Hector Murguia, a member of the Institutional Revolutionary Party, or PRI, said he would work to restore peace to Ciudad Juarez, located across the border from El Paso, Texas.
Murguia, who won the mayoral election on July 4, became the first person in Juarez’s history to be elected mayor twice.
The new mayor faces a tough task in trying to reduce crime in the border city.
Ciudad Juarez is the scene of a war for control of smuggling routes into the United States between the Juarez and Sinaloa drug cartels.
More than 90 police officers from different agencies and departments have been murdered this year in drug-related violence in Ciudad Juarez.
A total of 32 municipal police officers have died in shootouts, ambushes and gangland hits since January, according to figures provided by prosecutors, while 23 Federal Police officers have been killed.
Over the weekend, two simultaneous fights between members of the Los Aztecas and Los Mexicles gangs at two different prisons in Ciudad Juarez left at least two inmates dead and 17 others wounded.
Three guards were also hurt in the incidents Saturday at the municipal jail in Ciudad Juarez and at the state prison in the northern border city, officials said.
Army troops and Federal Police officers restored order in the prisons.
The Los Aztecas gang, which is linked to the Juarez drug cartel, controls the prisons and 80 percent of the drug dealing in the border city, U.S. intelligence reports say.
Los Mexicles, the main rival of Los Aztecas, is believed to be linked to the Sinaloa cartel, Mexico’s oldest and largest drug trafficking organization.
The border city, where more than 2,200 people have been murdered this year, has been plagued by drug-related violence for years.
The murder rate took off in the border city of 1.5 million people in 2007, when more than 800 people were killed, then it more than doubled to 1,623 in 2008, according to press tallies, with the number of killings soaring to 2,635 last year.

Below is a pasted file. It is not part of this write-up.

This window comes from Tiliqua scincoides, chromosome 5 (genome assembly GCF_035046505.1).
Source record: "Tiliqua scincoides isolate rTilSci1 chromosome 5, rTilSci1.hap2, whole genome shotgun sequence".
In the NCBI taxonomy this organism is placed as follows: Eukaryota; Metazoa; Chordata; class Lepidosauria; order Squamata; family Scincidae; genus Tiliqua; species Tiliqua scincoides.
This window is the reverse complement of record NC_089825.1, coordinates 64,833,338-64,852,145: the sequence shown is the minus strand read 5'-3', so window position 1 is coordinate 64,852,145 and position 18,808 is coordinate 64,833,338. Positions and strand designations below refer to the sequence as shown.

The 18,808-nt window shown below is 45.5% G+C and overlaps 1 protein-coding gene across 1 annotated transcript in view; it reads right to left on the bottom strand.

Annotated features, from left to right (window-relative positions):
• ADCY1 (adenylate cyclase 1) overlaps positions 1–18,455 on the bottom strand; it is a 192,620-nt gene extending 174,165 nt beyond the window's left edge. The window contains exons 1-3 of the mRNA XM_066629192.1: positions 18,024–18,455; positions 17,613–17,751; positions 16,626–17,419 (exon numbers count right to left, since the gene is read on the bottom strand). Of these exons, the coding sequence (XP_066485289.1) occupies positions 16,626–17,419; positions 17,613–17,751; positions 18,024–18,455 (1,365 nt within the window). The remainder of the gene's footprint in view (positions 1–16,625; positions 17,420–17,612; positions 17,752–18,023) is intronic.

Ciudad Juarez, with 191 homicides per 100,000 residents, was the most violent city in the world in 2009, registering a higher murder rate than San Pedro Sula, San Salvador, Caracas and Guatemala, two Mexican non-governmental organizations said in a report released earlier this year.
The death toll from the drug war in Ciudad Juarez totaled 8,300 between December 2006 and July 2010.
The violence has prompted thousands of Juarez residents to leave for other parts of Mexico or neighboring El Paso.
Some 230,000 people have left Ciudad Juarez in the past three years as the death toll from the gang war topped 7,000, a non-governmental organization said in a recent report.
About 124,000 people, or 53.9 percent of the total, have sought safe haven in El Paso, the Ciudad Juarez Citizens Security and Coexistence Observatory said.
The rest have returned to their hometowns, mainly in Durango, Coahuila and Veracruz states, to get away from the drug-related violence.
More than 20,000 houses have been abandoned in the border city by people who feared they might become murder, extortion or kidnapping victims, former Ciudad Juarez Mayor Jose Reyes Ferriz said recently.